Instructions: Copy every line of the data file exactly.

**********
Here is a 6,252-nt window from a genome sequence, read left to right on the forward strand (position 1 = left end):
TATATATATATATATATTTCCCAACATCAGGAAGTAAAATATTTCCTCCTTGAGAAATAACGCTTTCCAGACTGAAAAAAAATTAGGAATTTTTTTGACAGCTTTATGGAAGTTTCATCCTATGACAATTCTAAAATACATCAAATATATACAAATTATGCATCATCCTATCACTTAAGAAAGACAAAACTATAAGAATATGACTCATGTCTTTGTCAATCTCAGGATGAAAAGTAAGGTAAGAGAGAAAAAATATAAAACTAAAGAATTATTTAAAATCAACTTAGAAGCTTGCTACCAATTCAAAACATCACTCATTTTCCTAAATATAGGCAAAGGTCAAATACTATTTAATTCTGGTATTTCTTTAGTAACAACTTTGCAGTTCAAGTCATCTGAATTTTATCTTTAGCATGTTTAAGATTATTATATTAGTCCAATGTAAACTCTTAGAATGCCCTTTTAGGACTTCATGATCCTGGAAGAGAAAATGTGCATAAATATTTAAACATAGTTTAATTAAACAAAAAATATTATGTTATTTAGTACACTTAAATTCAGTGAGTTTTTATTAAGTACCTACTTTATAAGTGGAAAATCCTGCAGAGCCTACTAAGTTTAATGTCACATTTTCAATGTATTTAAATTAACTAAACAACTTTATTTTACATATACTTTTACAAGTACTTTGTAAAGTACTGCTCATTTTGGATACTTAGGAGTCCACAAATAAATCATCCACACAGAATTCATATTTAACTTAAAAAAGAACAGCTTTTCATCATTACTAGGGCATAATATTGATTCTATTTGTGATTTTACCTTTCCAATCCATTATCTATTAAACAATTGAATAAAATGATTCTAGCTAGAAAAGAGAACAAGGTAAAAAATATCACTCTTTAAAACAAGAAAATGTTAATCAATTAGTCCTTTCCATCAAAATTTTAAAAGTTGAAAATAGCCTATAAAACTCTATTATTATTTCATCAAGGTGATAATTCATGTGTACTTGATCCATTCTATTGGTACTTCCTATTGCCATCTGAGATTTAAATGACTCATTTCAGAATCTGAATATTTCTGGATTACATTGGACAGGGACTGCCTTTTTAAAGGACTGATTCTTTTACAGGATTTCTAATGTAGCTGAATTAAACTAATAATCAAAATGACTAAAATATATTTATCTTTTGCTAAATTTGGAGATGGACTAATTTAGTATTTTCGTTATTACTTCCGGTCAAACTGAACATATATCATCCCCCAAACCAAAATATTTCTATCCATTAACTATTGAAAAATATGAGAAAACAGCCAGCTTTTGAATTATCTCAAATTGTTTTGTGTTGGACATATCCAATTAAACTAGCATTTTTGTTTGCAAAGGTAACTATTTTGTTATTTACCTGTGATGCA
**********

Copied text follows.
Here is a 6,252-nt window from a genome sequence, read left to right on the forward strand (position 1 = left end):
TATATATATATATATATTTCCCAACATCAGGAAGTAAAATATTTCCTCCTTGAGAAATAACGCTTTCCAGACTGAAAAAAAATTAGGAATTTTTTTGACAGCTTTATGGAAGTTTCATCCTATGACAATTCTAAAATACATCAAATATATACAAATTATGCATCATCCTATCACTTAAGAAAGACAAAACTATAAGAATATGACTCATGTCTTTGTCAATCTCAGGATGAAAAGTAAGGTAAGAGAGAAAAAATATAAAACTAAAGAATTATTTAAAATCAACTTAGAAGCTTGCTACCAATTCAAAACATCACTCATTTTCCTAAATATAGGCAAAGGTCAAATACTATTTAATTCTGGTATTTCTTTAGTAACAACTTTGCAGTTCAAGTCATCTGAATTTTATCTTTAGCATGTTTAAGATTATTATATTAGTCCAATGTAAACTCTTAGAATGCCCTTTTAGGACTTCATGATCCTGGAAGAGAAAATGTGCATAAATATTTAAACATAGTTTAATTAAACAAAAAATATTATGTTATTTAGTACACTTAAATTCAGTGAGTTTTTATTAAGTACCTACTTTATAAGTGGAAAATCCTGCAGAGCCTACTAAGTTTAATGTCACATTTTCAATGTATTTAAATTAACTAAACAACTTTATTTTACATATACTTTTACAAGTACTTTGTAAAGTACTGCTCATTTTGGATACTTAGGAGTCCACAAATAAATCATCCACACAGAATTCATATTTAACTTAAAAAAGAACAGCTTTTCATCATTACTAGGGCATAATATTGATTCTATTTGTGATTTTACCTTTCCAATCCATTATCTATTAAACAATTGAATAAAATGATTCTAGCTAGAAAAGAGAACAAGGTAAAAAATATCACTCTTTAAAACAAGAAAATGTTAATCAATTAGTCCTTTCCATCAAAATTTTAAAAGTTGAAAATAGCCTATAAAACTCTATTATTATTTCATCAAGGTGATAATTCATGTGTACTTGATCCATTCTATTGGTACTTCCTATTGCCATCTGAGATTTAAATGACTCATTTCAGAATCTGAATATTTCTGGATTACATTGGACAGGGACTGCCTTTTTAAAGGACTGATTCTTTTACAGGATTTCTAATGTAGCTGAATTAAACTAATAATCAAAATGACTAAAATATATTTATCTTTTGCTAAATTTGGAGATGGACTAATTTAGTATTTTCGTTATTACTTCCGGTCAAACTGAACATATATCATCCCCCAAACCAAAATATTTCTATCCATTAACTATTGAAAAATATGAGAAAACAGCCAGCTTTTGAATTATCTCAAATTGTTTTGTGTTGGACATATCCAATTAAACTAGCATTTTTGTTTGCAAAGGTAACTATTTTGTTATTTACCTGTGATGCA